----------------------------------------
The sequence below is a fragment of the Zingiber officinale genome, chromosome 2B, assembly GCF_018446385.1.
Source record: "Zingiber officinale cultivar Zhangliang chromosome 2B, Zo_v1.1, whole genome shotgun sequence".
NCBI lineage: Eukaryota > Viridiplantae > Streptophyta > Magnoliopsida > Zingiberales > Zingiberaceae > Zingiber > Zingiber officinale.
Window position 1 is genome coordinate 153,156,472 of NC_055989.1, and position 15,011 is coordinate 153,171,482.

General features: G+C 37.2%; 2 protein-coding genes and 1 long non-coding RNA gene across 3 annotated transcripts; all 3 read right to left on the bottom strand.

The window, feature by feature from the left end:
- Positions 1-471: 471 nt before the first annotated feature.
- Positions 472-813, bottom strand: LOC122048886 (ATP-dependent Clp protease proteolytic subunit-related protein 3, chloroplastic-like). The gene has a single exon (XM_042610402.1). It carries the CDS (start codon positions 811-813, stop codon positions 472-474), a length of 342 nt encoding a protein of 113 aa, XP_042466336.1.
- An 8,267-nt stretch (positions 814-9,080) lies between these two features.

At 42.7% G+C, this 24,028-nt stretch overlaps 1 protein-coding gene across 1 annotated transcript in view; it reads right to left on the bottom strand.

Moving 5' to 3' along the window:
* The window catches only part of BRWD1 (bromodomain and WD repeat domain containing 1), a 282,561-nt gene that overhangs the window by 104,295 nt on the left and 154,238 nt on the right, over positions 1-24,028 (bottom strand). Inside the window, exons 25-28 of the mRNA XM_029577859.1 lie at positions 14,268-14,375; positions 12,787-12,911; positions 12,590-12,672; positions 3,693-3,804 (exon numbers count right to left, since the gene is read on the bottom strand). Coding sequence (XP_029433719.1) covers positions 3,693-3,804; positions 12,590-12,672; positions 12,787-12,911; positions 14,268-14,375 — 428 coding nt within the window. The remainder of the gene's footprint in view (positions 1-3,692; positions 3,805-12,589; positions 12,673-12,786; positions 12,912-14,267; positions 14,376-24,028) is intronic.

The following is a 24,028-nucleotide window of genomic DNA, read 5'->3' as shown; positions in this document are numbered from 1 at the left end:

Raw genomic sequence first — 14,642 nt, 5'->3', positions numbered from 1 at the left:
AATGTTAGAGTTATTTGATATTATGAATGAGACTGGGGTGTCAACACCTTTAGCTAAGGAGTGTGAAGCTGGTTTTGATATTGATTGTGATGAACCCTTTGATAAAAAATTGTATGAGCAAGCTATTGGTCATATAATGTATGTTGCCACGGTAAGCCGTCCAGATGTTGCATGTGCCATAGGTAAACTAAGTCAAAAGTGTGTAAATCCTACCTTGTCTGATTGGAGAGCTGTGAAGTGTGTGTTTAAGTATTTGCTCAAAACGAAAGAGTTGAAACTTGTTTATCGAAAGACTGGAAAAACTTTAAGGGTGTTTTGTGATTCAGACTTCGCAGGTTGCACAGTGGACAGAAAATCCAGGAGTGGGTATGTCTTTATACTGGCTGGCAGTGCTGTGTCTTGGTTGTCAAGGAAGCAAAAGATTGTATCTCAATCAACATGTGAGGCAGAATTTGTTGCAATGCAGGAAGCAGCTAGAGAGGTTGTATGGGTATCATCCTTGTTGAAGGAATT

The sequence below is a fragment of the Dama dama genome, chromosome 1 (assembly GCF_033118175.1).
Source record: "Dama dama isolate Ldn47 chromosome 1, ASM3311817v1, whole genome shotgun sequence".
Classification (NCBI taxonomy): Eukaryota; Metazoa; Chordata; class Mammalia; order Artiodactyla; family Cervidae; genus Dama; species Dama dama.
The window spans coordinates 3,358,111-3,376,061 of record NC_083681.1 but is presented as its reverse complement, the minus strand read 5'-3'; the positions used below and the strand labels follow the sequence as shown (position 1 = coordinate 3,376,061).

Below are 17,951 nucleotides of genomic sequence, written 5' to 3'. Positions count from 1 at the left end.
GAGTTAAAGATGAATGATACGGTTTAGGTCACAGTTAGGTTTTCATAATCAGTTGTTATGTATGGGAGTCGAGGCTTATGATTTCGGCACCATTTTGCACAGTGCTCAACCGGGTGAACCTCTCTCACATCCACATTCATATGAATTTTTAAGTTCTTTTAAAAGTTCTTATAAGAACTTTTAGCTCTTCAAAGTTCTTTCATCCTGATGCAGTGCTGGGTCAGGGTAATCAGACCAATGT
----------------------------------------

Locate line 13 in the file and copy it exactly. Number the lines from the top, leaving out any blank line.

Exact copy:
The following is a 24,028-nucleotide window of genomic DNA, read 5'->3' as shown; positions in this document are numbered from 1 at the left end: